What is Gained through Community Science? A Case Study from Sauvie Island, Oregon

Hillsboro, Oregon
DOI: 10.18258/6847
Raised of $500 Goal
Funded on 5/04/16
Successfully Funded
  • $510
  • 102%
  • Funded
    on 5/04/16



While my project also includes a community archaeology field portion, and a suite of semi-structured interviews, I will focus here on the baseline survey of adults - this is the portion of my project for which I am seeking funding.

The baseline survey will be administered face-to-face and will take place in two different types of locations. The first location type will be in front of local department/grocery stores (e.g. Winco, Fred Meyer, Walmart), and the second location type will be in front of local science or history related museums (e.g. Oregon Museum of Science and Industry, Washington County Museum, Oregon Historical Society). During survey, I will attempt to avoid any bias in selecting individuals to survey other than potential respondents being adults (ages 18 and up) and willing to talk. Each location type is expected to yield not only diverse, but also potentially different, cross sections of the Portland area population. Comparing the two resulting data sets may yield meaningful information, for example if respondents outside museums are more likely than other respondents to already have a high interest in science and/or history. All respondents will be handed a paper copy of an informed consent script. Below is a copy of the baseline survey's script:

Baseline Survey of Portland Area Adults

1. What do you think archaeologists do in their work?**

2. What do you think are the oldest things archaeologists study in Portland?

3. Have you ever done archaeology in a laboratory or in the field?

4. Who do you think pays for archaeology?

5. Would you participate in archaeological field or lab work if given the opportunity?

6. From one to ten (ten being very important), how important is archaeology in today’s society?**

7. From one to ten (ten being very important), how important is the past to you?

8. From one to ten (ten being very important), how important is science to society?

9. Which do you think is most important: CHOOSE ONE:

-To learn about the past in a systematic, scientific way (like an archaeologist going out and carefully digging, documenting, and publishing in a journal)

- To learn about the past in your own way (going out and finding stuff on your own, watching TV or reading popular books, talking to your elders, etc…)

- OR these are equally important

10. What do you think you might learn from doing archaeology?

11. Determine age/gender/education level (i.e. high school or less, technical-vocational post-secondary, or university*).

*taken from Pokotylo & Guppy 1999

**taken from Ramos & Duganne 2000

Pre Analysis Plan

Data will be collected in the form of survey responses (including closed and open-ended and Likert scale questions) and audio recordings and their transcriptions from the semi-structured interviews. While I will examine certain themes (e.g. sense of place, sense of fulfillment through community work) deductively, the majority of analysis will be inductive. In following with the inductive “grounded theory” (LeCompte and Schensul 2013:308) approach, I will examine the data for emergent themes throughout the analysis process and continuously reassess the data in terms of these themes (Bernard 2011).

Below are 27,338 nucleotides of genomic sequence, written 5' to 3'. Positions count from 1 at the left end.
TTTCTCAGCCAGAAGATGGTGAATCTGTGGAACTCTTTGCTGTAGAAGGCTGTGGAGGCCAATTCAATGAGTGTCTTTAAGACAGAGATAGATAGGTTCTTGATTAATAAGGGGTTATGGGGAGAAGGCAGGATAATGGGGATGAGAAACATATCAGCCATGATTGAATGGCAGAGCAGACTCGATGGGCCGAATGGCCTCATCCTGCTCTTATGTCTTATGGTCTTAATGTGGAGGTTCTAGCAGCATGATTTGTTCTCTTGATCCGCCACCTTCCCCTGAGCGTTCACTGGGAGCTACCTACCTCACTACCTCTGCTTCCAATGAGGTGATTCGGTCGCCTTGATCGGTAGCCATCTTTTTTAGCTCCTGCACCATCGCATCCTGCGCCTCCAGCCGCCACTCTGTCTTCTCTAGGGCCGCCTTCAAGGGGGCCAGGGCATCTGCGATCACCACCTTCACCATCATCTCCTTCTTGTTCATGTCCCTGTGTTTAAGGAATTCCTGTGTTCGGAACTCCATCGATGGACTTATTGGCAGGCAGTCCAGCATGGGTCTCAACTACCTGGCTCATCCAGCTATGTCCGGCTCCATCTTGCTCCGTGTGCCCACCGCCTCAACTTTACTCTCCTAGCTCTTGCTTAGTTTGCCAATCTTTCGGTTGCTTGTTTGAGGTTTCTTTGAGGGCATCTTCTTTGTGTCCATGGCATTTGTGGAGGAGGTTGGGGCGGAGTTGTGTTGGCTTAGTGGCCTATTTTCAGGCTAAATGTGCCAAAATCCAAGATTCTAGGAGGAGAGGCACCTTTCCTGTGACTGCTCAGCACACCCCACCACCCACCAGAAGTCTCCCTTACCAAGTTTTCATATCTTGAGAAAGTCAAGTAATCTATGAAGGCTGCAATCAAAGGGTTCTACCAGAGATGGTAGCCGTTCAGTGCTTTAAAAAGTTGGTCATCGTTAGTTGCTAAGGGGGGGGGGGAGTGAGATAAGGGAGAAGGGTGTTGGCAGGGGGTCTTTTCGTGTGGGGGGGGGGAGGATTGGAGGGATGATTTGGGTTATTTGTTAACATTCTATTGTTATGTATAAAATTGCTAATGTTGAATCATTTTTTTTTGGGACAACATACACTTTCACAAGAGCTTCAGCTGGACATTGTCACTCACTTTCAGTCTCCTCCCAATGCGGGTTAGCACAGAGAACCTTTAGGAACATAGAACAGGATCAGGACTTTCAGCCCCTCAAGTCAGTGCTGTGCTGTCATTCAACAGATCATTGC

Textual qualitative data from all three data collection methods will be coded (e.g. “sense of place” = SOP; “personal fulfillment” = PFT) and input into ATLAS.ti software. Analysis of quantitative data, both taken directly from particular interview/survey responses and converted from other, processed qualitative data, will search for meaningful patterns through the use of descriptive statistics (e.g. correlation, covariance, frequency) with the aid of SPSS software. Additionally, exemplary quotations will be pulled from the collected data and highlighted during analysis (LeCompte and Schensul 2013:278). Taken together and triangulated (LeCompte and Schensul 2013:80), these methods will allow for the examination of how often certain themes are appearing certain places within the data, and the relationships among variables important to answering my research questions (e.g. the relationship between age and willingness to participate in community archaeology).

Lastly, several questions from the survey will be taken directly from previously completed, major surveys of the public (Pokotylo and Guppy 1999; Ramos and Duganne 2000). These questions and their reported responses will serve as a type of longitudinal data (LeCompte and Schensul 2013:137) that can be compared and contrasted to the data collected from the same questions asked during my study. This process will extend the meaningfulness or applicability of certain aspects of my data through the comparison to other data from different times and places, as well as addressing the question of how spatially and temporally localized the results of my data are.

Bernard, H. Russel

2011 Research Methods in Anthropology: Qualitative and Quantitative Approaches, 5th Edition. Rowman and Littlefield, Lanham.

LeCompte, Maragaret D. and Jean J. Schensul

2013 Analysis and Interpretation of Ethnographic Data: A Mixed Methods Approach. 2nd Edition. Rowman and Littlefield, Lanham.

Pokotylo, David and Neil Guppy

1999 Public Opinion and Archaeological Heritage: Views from Outside the Profession. American Antiquity 64: 400-416.

Ramos, Maria and David Duganne

2000 Exploring Public Perceptions and Attitudes about Archaeology. Society for American Archaeology (http://www.saa.org/portals/0/SAA/pubedu/nrptdraft4.pdf).


This project has not yet shared any protocols.